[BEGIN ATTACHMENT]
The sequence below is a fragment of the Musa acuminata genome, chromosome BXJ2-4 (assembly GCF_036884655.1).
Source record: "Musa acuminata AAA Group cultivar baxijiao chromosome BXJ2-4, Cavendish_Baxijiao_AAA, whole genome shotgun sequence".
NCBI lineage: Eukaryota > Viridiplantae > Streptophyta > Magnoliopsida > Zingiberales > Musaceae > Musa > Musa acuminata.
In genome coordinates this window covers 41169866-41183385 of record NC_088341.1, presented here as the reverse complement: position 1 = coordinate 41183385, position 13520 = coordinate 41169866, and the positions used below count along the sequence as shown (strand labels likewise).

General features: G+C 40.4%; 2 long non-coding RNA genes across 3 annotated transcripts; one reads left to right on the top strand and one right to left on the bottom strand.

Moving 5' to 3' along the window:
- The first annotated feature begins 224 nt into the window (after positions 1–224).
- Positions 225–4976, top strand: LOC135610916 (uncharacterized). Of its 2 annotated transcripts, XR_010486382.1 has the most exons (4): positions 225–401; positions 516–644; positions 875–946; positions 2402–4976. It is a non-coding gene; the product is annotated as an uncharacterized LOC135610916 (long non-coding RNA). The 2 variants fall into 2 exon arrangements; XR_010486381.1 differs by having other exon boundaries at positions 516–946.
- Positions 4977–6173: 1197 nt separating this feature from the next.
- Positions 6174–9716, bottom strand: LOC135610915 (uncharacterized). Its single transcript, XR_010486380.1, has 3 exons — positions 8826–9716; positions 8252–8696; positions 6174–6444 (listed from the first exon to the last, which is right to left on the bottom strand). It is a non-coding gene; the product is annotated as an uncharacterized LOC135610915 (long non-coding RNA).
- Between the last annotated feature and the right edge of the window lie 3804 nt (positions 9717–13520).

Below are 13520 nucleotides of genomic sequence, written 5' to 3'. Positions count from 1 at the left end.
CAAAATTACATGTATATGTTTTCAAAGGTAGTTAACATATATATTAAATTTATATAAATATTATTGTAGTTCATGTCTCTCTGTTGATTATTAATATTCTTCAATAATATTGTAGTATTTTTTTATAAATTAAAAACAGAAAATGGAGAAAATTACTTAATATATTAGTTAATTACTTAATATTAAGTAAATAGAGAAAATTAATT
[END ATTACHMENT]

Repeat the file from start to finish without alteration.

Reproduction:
The sequence below is a fragment of the Musa acuminata genome, chromosome BXJ2-4 (assembly GCF_036884655.1).
Source record: "Musa acuminata AAA Group cultivar baxijiao chromosome BXJ2-4, Cavendish_Baxijiao_AAA, whole genome shotgun sequence".
NCBI lineage: Eukaryota > Viridiplantae > Streptophyta > Magnoliopsida > Zingiberales > Musaceae > Musa > Musa acuminata.
In genome coordinates this window covers 41169866-41183385 of record NC_088341.1, presented here as the reverse complement: position 1 = coordinate 41183385, position 13520 = coordinate 41169866, and the positions used below count along the sequence as shown (strand labels likewise).

General features: G+C 40.4%; 2 long non-coding RNA genes across 3 annotated transcripts; one reads left to right on the top strand and one right to left on the bottom strand.

Moving 5' to 3' along the window:
- The first annotated feature begins 224 nt into the window (after positions 1–224).
- Positions 225–4976, top strand: LOC135610916 (uncharacterized). Of its 2 annotated transcripts, XR_010486382.1 has the most exons (4): positions 225–401; positions 516–644; positions 875–946; positions 2402–4976. It is a non-coding gene; the product is annotated as an uncharacterized LOC135610916 (long non-coding RNA). The 2 variants fall into 2 exon arrangements; XR_010486381.1 differs by having other exon boundaries at positions 516–946.
- Positions 4977–6173: 1197 nt separating this feature from the next.
- Positions 6174–9716, bottom strand: LOC135610915 (uncharacterized). Its single transcript, XR_010486380.1, has 3 exons — positions 8826–9716; positions 8252–8696; positions 6174–6444 (listed from the first exon to the last, which is right to left on the bottom strand). It is a non-coding gene; the product is annotated as an uncharacterized LOC135610915 (long non-coding RNA).
- Between the last annotated feature and the right edge of the window lie 3804 nt (positions 9717–13520).

Below are 13520 nucleotides of genomic sequence, written 5' to 3'. Positions count from 1 at the left end.
CAAAATTACATGTATATGTTTTCAAAGGTAGTTAACATATATATTAAATTTATATAAATATTATTGTAGTTCATGTCTCTCTGTTGATTATTAATATTCTTCAATAATATTGTAGTATTTTTTTATAAATTAAAAACAGAAAATGGAGAAAATTACTTAATATATTAGTTAATTACTTAATATTAAGTAAATAGAGAAAATTAATT